Georgia’s Muslim authority should represent the interests of Georgia’s Muslims, not the government’s [Opinion]

Sunday prayer in Batumi (OC Media)
Maia Urushadze is a Project Manager in the Peace and Integration Programme at the Centre for Cultural Relations — Caucasian House. Bennett Clifford is an independent analyst focusing on terrorism and religious conflict in the Caucasus.

The Administration of Muslims of All Georgia is supposed to represent the interests of all of Georgia’s Muslims. However, instead of responding to community concerns — it acts in concert with the state. To support the political integration of Georgia’s Muslims it must undertake reforms.

The Administration of Muslims of all Georgia was established in 2011 as a non-governmental agency; its stated goals are to protect the interests and historical heritage of Georgia’s Muslim communities and serve as a liaison between Georgia’s Muslims and the government, and others in the Muslim world. The Administration holds public events and lectures, leads charity efforts, and interacts with Muslim authorities in other countries.

However, the Administration is in dire need of structural change if it is to effectively represent Georgia’s diverse Muslim communities, and ease negative trends such as intra-religious tension and violent extremism. The Administration’s long list of problems includes the trade-off between state and community support, cohabitation of different religious factions, a lack of qualified staff, difficulties with emancipating Georgian Muslim Institutions from the ideological-religious influences of other countries, and delays in constructing adequate religious facilities for believers.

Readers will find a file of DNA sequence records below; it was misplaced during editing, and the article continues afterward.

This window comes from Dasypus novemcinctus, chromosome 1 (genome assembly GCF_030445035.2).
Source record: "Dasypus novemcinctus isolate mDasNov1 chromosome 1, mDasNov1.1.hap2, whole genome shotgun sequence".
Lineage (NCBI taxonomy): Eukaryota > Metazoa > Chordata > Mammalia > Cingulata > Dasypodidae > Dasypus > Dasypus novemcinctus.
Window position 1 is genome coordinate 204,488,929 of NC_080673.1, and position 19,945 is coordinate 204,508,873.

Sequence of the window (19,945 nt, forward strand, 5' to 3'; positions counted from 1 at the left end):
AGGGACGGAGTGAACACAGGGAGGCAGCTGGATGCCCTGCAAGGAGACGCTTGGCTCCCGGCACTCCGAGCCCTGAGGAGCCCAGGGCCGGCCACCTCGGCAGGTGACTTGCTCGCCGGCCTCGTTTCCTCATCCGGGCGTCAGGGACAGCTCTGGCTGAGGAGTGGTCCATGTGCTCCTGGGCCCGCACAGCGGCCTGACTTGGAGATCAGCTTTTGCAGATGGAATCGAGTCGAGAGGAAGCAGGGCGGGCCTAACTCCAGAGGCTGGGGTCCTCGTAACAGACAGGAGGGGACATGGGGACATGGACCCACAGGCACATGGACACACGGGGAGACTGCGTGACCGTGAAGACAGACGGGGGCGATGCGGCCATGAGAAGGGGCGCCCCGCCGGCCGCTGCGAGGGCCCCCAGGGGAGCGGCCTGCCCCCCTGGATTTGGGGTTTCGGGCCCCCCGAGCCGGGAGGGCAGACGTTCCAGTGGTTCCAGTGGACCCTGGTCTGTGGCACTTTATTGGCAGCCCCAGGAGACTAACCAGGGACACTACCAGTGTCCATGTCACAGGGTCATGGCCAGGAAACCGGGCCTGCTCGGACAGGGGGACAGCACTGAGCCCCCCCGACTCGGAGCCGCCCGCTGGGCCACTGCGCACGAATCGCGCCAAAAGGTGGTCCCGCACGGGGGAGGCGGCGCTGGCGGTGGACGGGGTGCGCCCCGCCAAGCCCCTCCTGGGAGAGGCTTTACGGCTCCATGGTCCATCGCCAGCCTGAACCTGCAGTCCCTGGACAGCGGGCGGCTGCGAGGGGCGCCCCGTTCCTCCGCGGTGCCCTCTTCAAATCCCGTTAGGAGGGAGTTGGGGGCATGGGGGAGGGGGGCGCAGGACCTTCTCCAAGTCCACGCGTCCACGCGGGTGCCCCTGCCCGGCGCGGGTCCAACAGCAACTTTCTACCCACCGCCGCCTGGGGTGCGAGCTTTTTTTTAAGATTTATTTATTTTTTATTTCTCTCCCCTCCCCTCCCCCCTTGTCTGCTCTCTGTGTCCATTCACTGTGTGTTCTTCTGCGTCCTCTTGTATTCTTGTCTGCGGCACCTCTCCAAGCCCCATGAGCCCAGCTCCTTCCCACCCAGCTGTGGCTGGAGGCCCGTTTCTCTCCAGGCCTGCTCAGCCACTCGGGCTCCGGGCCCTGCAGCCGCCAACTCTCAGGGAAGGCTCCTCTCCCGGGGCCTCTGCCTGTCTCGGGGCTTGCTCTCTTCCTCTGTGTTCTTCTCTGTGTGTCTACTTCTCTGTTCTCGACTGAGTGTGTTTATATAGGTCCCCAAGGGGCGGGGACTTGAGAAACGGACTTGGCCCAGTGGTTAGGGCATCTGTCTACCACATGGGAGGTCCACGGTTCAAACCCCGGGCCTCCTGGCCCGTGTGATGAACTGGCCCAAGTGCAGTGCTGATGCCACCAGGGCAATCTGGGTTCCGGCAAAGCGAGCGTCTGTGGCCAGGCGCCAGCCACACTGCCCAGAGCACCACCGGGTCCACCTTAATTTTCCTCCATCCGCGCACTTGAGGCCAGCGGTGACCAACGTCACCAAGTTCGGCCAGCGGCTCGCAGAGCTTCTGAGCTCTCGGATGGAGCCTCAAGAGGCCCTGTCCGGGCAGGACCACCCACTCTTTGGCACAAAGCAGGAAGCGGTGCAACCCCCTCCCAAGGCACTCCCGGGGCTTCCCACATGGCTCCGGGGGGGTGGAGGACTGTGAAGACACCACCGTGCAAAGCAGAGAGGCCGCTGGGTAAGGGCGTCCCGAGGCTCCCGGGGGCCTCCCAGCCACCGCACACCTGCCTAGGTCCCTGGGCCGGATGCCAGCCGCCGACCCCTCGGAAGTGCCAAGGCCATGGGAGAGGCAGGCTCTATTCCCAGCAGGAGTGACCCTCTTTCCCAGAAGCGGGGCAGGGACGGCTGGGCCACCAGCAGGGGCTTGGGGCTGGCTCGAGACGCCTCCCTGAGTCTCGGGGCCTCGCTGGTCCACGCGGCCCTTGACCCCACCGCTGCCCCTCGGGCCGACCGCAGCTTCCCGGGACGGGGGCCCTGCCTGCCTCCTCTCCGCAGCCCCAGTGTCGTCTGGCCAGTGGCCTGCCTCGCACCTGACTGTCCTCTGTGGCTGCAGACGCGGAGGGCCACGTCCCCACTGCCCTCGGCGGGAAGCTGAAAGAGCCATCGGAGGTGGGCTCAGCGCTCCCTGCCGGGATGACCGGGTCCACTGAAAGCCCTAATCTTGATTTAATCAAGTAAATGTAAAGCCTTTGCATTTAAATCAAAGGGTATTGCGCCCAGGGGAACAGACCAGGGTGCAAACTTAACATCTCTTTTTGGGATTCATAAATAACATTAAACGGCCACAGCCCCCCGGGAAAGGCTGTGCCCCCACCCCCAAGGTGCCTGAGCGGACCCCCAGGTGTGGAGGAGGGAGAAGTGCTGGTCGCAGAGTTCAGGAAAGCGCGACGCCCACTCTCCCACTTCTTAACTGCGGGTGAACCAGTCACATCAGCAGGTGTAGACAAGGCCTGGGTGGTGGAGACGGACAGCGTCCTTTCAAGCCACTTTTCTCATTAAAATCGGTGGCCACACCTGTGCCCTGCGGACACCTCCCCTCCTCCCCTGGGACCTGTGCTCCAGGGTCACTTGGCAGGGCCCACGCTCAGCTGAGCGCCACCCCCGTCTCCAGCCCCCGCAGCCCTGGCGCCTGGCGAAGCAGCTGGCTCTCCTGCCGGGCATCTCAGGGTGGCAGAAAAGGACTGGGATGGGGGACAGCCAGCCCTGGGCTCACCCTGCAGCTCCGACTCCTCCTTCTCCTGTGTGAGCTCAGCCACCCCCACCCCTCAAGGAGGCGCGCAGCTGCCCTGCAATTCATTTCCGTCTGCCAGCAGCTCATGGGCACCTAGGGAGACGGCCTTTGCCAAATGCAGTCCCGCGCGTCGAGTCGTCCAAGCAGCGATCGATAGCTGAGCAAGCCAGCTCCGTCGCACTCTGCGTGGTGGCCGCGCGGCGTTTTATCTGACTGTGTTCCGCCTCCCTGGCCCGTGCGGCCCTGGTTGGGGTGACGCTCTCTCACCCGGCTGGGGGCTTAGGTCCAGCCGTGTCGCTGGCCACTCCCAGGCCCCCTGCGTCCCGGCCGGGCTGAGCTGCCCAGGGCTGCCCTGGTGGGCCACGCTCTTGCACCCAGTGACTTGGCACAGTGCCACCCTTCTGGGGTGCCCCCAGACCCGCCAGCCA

A conflict of interest: between the State and the community

While the Administration is officially a non-governmental religious union, it draws significant financial and political support from the state. Support rendered to the Administration by the government has both negative and positive consequences. While the establishment of such a structure is a positive step forward and has encouraged Georgia’s Muslims to consolidate under a local umbrella, there have been doubts (and not without reason) that because of the government’s huge contribution, the Administration cannot develop enough autonomy to fully protect the interests of the Muslim community.

The Administration faces a dilemma: to prove to Muslims that it can effectively protect their interests, even when this means opposing government policy, and maintaining the government's financial (and not only financial) support.

Countering intra-Muslim tension

Georgia’s Muslim minority is by no means a monolith. Communities include adherents of both major branches of Islam (Sunni and Shi’a), several religious movements (Sufi traditionalism, Salafi Islam, etc.), and multiple ethnic groups (Azeris, ethnic Georgians, Kists, Chechens, Avars, etc.). One size fits all approaches towards Muslim communities in Georgia have historically led to outright failures.

Within the Administration, cohabitation of different religious and ethnic groups has led to power struggles and in some cases, a lack of trust in the Administration among certain communities. According to interviews with religious leaders conducted over the past year, Muslims in Pankisi Valley and Adjara are particularly dissatisfied with the Administration. A major issues for all parties has been the confessional and ethnic makeup of the Administration's leadership, especially which leaders are Sunni and which are Shi’a. While cohabitation was standard practice for Muslim ‘authorities’ during the Soviet period, developments within Islam in the Caucasus have made this politically contentious.